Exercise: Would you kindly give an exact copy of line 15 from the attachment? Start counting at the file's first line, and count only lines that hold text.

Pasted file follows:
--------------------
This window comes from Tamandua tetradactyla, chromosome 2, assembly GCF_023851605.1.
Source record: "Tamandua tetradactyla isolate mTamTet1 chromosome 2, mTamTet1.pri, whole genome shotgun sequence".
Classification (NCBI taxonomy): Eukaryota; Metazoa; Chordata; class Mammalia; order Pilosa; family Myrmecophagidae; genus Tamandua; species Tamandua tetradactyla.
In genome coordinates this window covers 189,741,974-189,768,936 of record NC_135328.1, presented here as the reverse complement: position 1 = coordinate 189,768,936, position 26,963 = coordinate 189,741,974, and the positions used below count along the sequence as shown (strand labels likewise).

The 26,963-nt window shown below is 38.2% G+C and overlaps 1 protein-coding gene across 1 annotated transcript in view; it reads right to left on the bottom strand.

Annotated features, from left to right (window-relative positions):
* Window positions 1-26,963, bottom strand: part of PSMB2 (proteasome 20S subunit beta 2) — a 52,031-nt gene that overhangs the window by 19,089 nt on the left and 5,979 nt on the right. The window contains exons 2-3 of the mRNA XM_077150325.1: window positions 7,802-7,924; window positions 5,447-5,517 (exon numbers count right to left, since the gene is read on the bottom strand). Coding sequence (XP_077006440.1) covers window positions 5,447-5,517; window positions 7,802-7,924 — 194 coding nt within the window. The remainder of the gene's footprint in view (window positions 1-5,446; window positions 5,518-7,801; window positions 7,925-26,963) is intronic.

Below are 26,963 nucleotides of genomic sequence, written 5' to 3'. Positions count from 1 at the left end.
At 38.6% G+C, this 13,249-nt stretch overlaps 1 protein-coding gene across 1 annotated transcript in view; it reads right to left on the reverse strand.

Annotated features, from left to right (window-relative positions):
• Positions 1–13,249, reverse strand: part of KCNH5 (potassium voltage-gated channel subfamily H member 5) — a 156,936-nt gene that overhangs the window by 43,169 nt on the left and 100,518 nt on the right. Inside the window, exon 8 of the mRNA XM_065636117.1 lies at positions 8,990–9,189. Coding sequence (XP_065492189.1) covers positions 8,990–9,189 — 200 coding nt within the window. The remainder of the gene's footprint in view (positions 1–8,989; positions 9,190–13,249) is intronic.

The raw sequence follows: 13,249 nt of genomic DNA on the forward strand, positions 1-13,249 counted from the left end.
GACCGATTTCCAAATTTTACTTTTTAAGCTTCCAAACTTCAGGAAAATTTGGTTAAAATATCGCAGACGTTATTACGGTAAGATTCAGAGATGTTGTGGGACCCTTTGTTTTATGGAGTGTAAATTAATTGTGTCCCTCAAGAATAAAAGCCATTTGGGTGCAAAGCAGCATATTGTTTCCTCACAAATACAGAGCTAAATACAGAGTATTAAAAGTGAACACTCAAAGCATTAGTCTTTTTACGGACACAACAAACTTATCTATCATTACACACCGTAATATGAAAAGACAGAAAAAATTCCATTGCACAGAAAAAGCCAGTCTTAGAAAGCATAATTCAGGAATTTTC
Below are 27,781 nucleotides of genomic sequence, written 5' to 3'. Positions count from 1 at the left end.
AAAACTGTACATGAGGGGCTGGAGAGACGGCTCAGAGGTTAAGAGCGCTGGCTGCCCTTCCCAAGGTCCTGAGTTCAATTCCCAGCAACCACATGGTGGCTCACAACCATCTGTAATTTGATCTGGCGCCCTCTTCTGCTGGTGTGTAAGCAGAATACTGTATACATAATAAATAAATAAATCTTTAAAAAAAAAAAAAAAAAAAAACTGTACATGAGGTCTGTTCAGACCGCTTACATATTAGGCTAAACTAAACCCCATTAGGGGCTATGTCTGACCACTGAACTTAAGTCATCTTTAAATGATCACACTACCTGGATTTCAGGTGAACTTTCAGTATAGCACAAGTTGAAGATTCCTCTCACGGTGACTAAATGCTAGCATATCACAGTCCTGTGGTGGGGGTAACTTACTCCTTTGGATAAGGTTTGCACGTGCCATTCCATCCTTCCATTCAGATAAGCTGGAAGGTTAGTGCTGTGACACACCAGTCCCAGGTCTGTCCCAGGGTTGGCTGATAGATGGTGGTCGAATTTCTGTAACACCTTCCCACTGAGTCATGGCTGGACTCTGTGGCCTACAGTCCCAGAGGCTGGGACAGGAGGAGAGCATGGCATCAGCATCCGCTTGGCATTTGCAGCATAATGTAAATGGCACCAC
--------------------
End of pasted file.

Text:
AAAACTGTACATGAGGGGCTGGAGAGACGGCTCAGAGGTTAAGAGCGCTGGCTGCCCTTCCCAAGGTCCTGAGTTCAATTCCCAGCAACCACATGGTGGCTCACAACCATCTGTAATTTGATCTGGCGCCCTCTTCTGCTGGTGTGTAAGCAGAATACTGTATACATAATAAATAAATAAATCTTTAAAAAAAAAAAAAAAAAAAAACTGTACATGAGGTCTGTTCAGACCGCTTACATATTAGGCTAAACTAAACCCCATTAGGGGCTATGTCTGACCACTGAACTTAAGTCATCTTTAAATGATCACACTACCTGGATTTCAGGTGAACTTTCAGTATAGCACAAGTTGAAGATTCCTCTCACGGTGACTAAATGCTAGCATATCACAGTCCTGTGGTGGGGGTAACTTACTCCTTTGGATAAGGTTTGCACGTGCCATTCCATCCTTCCATTCAGATAAGCTGGAAGGTTAGTGCTGTGACACACCAGTCCCAGGTCTGTCCCAGGGTTGGCTGATAGATGGTGGTCGAATTTCTGTAACACCTTCCCACTGAGTCATGGCTGGACTCTGTGGCCTACAGTCCCAGAGGCTGGGACAGGAGGAGAGCATGGCATCAGCATCCGCTTGGCATTTGCAGCATAATGTAAATGGCACCAC